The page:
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Substance Abuse Can Ruin Sex for Years

By McCarton Ackerman 01/18/13

A new study links heavy drug and alcohol use to long-term male sexual dysfunction.

Addiction could be a downer. Photo via

Booze and drugs can be a real downer in the bedroom, even long after you sober up, according to new research. A study published in the Journal of Sexual Medicine finds that a man's sexual performance may suffer for years following a period of heavy substance use. Of the 906 men participating, 550 had been diagnosed with a past addiction to cocaine, alcohol, heroin, marijuana, speedballs (heroin and cocaine) or a combination, but were clean at the time of the study. The remaining participants hadn't ever used drugs or drunk heavily. Researchers from the University of Granada, Spain, and Santo Tomas University in Colombia examined four key areas of sexual performance: sexual desire, sexual satisfaction, sexual arousal and orgasm. The former drug users reported "moderately to significantly impaired sexual performance" compared to their non-using counterparts. Erectile dysfunction was caused by alcohol more than any other drug, while orgasm difficulties were linked to heroin, speedballs, cocaine and alcohol. During peak periods of drug abuse, cocaine users reported the highest sexual desire, while speedball users reported enhanced sexual pleasure, but reduced desire.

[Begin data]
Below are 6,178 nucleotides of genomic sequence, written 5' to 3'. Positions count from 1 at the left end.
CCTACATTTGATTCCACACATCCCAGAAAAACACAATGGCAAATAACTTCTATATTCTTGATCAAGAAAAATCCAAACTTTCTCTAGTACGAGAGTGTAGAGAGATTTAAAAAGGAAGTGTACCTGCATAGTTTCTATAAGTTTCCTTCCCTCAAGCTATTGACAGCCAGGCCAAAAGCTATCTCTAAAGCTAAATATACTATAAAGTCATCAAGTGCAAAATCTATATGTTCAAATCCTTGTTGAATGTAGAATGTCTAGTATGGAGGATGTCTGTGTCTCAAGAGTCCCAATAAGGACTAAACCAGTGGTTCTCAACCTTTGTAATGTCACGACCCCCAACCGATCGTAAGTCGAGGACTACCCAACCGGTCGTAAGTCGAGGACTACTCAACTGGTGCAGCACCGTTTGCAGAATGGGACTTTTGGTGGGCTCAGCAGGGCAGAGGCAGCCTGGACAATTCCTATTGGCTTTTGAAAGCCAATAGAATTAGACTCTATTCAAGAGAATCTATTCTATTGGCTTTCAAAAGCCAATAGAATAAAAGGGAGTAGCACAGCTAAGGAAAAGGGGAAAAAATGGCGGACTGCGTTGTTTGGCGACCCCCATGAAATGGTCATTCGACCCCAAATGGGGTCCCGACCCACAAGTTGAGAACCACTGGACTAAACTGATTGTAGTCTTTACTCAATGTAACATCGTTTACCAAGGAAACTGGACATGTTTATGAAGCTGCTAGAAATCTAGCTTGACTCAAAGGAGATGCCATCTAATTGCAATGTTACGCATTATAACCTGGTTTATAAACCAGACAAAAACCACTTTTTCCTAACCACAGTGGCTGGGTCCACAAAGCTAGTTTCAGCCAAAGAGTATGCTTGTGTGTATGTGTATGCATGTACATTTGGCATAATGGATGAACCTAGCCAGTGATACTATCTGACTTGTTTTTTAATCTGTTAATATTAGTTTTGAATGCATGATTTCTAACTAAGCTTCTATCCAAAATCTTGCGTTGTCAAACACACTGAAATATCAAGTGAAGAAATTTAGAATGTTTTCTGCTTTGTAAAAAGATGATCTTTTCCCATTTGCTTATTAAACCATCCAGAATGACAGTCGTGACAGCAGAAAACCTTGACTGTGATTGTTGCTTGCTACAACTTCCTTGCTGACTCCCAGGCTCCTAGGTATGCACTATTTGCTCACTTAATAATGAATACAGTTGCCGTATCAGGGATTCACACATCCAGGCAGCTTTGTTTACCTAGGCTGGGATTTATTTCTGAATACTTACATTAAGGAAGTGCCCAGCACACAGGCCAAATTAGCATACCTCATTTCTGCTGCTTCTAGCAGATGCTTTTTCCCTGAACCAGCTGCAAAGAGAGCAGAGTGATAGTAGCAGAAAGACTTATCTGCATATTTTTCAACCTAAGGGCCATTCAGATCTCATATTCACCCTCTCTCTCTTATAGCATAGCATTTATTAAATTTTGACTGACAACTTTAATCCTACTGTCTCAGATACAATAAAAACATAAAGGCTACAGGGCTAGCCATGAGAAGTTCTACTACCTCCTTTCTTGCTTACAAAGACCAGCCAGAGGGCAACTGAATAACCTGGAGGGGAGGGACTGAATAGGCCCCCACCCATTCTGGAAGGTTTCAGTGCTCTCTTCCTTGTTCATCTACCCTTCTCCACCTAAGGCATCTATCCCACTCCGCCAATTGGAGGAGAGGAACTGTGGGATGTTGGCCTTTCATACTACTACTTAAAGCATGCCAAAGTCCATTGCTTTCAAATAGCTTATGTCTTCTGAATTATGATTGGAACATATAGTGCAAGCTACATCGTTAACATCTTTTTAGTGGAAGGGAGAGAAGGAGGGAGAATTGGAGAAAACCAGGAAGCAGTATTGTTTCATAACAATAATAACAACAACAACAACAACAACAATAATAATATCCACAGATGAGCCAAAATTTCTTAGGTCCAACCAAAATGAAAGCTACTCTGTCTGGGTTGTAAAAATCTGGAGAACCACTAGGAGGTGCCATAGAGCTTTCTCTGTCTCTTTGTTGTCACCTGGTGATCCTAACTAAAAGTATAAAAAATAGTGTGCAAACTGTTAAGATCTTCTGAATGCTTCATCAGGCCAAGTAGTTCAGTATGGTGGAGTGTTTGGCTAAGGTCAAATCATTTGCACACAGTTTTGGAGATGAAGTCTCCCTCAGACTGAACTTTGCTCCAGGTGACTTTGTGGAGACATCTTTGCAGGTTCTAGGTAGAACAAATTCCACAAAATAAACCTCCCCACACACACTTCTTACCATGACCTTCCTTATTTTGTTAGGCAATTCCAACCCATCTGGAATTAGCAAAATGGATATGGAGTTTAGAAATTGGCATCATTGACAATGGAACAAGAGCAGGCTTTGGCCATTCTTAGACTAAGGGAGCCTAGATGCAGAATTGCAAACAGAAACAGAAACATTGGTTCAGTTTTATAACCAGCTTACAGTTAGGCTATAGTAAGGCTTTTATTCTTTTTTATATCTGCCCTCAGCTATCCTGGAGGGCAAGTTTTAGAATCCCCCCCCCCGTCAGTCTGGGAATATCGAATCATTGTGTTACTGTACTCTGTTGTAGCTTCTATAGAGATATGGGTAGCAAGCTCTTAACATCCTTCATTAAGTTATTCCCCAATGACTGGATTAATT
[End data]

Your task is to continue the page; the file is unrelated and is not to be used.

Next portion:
Prescription drugs have also been linked to decreased sexual performance. Professor David Taylor, director of pharmacy and pathology at South London and Maudsley NHS Foundation Trust, notes that antidepressants like Prozac, Seroxat and sertraline are known to cause a loss of libido and delayed orgasm in most users. "These drugs work by increasing levels of serotonin, a brain chemical that stimulates certain receptors in the brain to improve mood," he says. "However, this also stimulates other receptors which appear to lower libido."

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McCarton Ackerman is a freelance writer and editor living in Portland, Oregon. He has been a contributor for The Fix since October 2011, writing on a wide range of topics ranging from medical marijuana in Colorado to the world's sexiest drug smugglers. Follow him on Linkedin and Twitter.

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